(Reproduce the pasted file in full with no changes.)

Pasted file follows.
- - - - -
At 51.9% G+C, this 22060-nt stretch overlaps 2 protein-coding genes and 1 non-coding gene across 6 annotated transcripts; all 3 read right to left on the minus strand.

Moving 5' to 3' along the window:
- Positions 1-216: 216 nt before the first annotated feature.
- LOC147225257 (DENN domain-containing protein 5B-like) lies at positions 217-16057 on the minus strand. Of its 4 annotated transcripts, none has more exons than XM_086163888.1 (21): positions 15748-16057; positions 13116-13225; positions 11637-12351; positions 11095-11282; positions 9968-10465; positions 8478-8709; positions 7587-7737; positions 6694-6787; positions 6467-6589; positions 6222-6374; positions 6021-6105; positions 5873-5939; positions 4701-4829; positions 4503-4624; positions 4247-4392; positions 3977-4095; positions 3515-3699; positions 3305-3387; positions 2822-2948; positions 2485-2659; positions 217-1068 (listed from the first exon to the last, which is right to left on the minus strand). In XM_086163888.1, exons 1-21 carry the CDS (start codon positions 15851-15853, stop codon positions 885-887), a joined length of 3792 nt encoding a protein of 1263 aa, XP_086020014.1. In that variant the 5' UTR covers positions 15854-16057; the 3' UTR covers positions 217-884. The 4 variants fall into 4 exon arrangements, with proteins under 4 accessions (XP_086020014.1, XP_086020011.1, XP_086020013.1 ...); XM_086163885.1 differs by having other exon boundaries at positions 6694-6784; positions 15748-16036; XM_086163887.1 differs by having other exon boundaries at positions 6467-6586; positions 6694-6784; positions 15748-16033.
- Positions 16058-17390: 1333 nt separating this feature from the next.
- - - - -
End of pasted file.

At 51.9% G+C, this 22060-nt stretch overlaps 2 protein-coding genes and 1 non-coding gene across 6 annotated transcripts; all 3 read right to left on the minus strand.

Moving 5' to 3' along the window:
- Positions 1-216: 216 nt before the first annotated feature.
- LOC147225257 (DENN domain-containing protein 5B-like) lies at positions 217-16057 on the minus strand. Of its 4 annotated transcripts, none has more exons than XM_086163888.1 (21): positions 15748-16057; positions 13116-13225; positions 11637-12351; positions 11095-11282; positions 9968-10465; positions 8478-8709; positions 7587-7737; positions 6694-6787; positions 6467-6589; positions 6222-6374; positions 6021-6105; positions 5873-5939; positions 4701-4829; positions 4503-4624; positions 4247-4392; positions 3977-4095; positions 3515-3699; positions 3305-3387; positions 2822-2948; positions 2485-2659; positions 217-1068 (listed from the first exon to the last, which is right to left on the minus strand). In XM_086163888.1, exons 1-21 carry the CDS (start codon positions 15851-15853, stop codon positions 885-887), a joined length of 3792 nt encoding a protein of 1263 aa, XP_086020014.1. In that variant the 5' UTR covers positions 15854-16057; the 3' UTR covers positions 217-884. The 4 variants fall into 4 exon arrangements, with proteins under 4 accessions (XP_086020014.1, XP_086020011.1, XP_086020013.1 ...); XM_086163885.1 differs by having other exon boundaries at positions 6694-6784; positions 15748-16036; XM_086163887.1 differs by having other exon boundaries at positions 6467-6586; positions 6694-6784; positions 15748-16033.
- Positions 16058-17390: 1333 nt separating this feature from the next.